enrichment and fortification is the process of adding micronutrients (essential trace elements and vitamins) to food.
enrichment and fortification examples milk is often fortified with vitamin D, and calcium may be added to fruit juices
Food labeling Facts label for packaged foods to reflect new scientific information
Anatomy of the digestive tract Digestion works by moving food through the GI tract. Digestion begins in the mouth with chewing and ends in the small intestine.
Anatomy of the digestive tract part 2 As food passes through the GI tract, it mixes with digestive juices, causing large molecules of food to break down into smaller molecules.
bolus a small rounded mass of a substance, especially of chewed food at the moment of swallowing.
chyme the pulpy acidic fluid that passes from the stomach to the small intestine, consisting of gastric juices and partly digested food.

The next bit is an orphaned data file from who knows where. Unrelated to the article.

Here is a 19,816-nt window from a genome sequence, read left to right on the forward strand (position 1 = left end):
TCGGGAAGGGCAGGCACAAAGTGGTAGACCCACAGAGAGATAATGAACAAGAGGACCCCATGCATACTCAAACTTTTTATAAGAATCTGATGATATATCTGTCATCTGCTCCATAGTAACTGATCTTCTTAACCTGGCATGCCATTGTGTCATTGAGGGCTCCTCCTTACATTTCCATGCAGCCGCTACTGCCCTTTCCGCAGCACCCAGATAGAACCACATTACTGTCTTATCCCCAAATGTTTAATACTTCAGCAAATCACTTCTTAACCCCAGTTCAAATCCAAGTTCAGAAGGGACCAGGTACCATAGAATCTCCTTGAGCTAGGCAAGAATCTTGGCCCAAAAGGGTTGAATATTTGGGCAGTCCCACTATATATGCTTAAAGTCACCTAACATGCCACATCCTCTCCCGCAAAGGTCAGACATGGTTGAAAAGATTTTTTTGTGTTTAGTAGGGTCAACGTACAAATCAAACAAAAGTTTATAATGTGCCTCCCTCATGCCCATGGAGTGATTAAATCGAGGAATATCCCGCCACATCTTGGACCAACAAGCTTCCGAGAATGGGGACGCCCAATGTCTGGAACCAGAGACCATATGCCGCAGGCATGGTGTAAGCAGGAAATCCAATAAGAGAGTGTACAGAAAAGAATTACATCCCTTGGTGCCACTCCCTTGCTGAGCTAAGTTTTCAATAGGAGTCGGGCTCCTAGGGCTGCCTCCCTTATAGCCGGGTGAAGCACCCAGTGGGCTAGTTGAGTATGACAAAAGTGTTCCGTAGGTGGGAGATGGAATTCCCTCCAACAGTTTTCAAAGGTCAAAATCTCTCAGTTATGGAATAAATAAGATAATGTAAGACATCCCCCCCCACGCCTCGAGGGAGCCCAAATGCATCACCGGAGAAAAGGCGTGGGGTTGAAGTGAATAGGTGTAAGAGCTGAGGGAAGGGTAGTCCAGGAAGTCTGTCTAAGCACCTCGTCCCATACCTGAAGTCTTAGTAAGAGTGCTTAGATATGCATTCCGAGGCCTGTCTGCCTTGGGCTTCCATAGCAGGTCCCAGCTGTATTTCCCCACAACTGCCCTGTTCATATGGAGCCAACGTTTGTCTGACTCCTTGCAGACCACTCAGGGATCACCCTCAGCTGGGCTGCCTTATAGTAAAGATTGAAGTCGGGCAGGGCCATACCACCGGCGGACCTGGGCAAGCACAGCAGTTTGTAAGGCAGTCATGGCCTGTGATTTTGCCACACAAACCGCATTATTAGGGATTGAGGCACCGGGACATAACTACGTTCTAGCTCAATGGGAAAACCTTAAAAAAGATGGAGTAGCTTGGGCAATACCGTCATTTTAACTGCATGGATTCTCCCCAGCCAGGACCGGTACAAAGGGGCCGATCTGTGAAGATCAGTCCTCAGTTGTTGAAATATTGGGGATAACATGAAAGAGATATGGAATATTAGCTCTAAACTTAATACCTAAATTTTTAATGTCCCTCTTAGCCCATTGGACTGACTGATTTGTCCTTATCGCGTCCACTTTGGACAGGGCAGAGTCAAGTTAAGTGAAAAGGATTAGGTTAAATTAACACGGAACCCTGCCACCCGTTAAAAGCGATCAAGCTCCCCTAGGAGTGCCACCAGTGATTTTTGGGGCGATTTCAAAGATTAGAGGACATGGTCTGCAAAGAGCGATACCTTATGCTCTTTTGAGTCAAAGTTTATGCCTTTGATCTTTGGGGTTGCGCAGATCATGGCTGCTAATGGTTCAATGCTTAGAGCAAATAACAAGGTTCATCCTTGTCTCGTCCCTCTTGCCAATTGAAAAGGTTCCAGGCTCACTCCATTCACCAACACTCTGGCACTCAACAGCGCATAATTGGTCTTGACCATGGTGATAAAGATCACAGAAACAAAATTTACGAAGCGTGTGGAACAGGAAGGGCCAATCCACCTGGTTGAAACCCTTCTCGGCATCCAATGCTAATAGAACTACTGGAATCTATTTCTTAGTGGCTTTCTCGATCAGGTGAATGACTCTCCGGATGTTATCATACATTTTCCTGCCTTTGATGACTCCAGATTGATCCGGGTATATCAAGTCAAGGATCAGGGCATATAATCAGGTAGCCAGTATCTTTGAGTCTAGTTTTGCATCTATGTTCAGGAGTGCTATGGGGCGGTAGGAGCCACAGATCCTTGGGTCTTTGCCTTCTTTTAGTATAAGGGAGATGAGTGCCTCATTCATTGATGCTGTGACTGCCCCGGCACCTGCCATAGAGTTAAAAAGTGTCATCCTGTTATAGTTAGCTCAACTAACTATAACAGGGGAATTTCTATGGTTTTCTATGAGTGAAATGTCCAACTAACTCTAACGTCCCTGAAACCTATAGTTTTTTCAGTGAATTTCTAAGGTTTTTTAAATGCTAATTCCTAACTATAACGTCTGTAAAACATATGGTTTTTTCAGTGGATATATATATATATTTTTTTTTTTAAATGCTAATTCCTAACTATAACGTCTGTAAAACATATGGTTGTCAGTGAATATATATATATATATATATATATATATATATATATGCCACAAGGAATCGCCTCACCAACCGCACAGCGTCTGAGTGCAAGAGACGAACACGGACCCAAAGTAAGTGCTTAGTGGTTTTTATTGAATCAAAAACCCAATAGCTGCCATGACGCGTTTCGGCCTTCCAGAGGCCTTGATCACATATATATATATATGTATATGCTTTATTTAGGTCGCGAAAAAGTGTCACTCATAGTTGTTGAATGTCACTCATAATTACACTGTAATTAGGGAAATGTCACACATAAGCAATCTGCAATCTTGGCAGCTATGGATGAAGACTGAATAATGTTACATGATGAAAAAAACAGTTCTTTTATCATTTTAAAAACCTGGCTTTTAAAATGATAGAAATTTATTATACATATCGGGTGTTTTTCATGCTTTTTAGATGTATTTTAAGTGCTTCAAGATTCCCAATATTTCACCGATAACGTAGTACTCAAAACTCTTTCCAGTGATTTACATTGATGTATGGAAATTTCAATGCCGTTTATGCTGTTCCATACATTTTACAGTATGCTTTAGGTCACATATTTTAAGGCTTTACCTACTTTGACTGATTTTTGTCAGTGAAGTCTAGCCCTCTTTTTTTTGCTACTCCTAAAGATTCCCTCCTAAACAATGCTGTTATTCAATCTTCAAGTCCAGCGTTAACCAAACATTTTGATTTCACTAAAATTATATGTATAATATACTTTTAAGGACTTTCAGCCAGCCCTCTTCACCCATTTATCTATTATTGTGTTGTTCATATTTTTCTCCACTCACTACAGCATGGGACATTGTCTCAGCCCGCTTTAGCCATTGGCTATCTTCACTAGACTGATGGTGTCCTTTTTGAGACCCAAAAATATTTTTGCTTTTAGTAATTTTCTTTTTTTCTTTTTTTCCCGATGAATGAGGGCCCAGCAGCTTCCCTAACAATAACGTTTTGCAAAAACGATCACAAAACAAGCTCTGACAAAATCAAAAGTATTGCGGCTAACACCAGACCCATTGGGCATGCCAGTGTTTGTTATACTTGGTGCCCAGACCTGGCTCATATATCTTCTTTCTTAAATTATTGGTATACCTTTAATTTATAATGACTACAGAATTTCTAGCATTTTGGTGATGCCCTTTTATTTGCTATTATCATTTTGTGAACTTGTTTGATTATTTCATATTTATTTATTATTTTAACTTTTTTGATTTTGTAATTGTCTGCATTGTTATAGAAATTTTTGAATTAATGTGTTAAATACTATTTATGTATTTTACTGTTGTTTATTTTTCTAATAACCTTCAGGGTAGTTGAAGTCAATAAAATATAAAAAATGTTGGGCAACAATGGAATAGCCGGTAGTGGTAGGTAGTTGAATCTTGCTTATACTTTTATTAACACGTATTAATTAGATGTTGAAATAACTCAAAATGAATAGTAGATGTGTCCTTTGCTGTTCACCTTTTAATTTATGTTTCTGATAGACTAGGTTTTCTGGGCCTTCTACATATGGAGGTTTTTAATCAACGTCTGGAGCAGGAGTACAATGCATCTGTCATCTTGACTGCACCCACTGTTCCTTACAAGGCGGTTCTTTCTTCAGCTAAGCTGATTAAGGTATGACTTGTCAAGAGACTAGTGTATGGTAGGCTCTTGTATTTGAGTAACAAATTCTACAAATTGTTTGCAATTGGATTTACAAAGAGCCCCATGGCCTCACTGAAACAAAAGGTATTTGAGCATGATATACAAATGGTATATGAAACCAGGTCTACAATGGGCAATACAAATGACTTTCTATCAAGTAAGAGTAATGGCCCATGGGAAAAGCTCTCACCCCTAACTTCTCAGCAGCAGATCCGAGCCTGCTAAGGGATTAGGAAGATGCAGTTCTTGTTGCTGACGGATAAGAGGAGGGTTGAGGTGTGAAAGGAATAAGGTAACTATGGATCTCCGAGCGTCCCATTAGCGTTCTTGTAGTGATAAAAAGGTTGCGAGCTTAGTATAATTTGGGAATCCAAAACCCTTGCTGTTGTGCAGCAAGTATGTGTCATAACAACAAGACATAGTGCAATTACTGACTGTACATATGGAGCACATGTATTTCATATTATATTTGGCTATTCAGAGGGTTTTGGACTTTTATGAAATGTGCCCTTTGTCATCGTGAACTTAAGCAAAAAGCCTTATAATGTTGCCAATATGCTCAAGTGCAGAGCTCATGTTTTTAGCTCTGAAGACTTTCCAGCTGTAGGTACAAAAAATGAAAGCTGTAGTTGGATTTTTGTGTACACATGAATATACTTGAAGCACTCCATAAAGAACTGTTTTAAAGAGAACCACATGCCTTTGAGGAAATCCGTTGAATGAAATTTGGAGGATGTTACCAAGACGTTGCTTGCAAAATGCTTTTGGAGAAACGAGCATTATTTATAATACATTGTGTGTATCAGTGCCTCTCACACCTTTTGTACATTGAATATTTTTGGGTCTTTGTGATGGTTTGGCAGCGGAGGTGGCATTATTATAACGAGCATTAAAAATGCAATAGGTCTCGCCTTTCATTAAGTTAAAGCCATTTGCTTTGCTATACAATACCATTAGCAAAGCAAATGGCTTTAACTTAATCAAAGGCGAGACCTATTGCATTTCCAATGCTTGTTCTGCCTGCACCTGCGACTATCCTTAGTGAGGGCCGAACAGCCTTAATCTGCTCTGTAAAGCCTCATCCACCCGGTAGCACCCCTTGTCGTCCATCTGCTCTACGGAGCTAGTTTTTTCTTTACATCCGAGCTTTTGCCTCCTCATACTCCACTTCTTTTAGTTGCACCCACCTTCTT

peristalsis the involuntary constriction and relaxation of the muscles of the intestine or another canal, creating wavelike movements that push the contents of the canal forward.
segmentation are a type of intestinal motility. Unlike peristalsis, which predominates in the esophagus, segmentation contractions occur in the large intestine and small intestine, while predominating in the latter.
Functions of intestinal bacteria Its primary function is to salvage energy from carbohydrate not digested in the upper gut have a role in the synthesis of vitamins B and K and the metabolism of bile acids, other sterols and xenobiotics. The colonic microflora are also responsive to diet
villi digestion Millions of tiny finger-like structures called villi project inwards from the lining of the small intestine. The large surface area they present allows for rapid absorption of digestion products.
microvilli digestion are microscopic cellular membrane protrusions that increase the surface area for diffusion and minimize any increase in volume, and are involved in a wide variety of functions, including absorption, secretion, cellular adhesion, and mechanotransduction.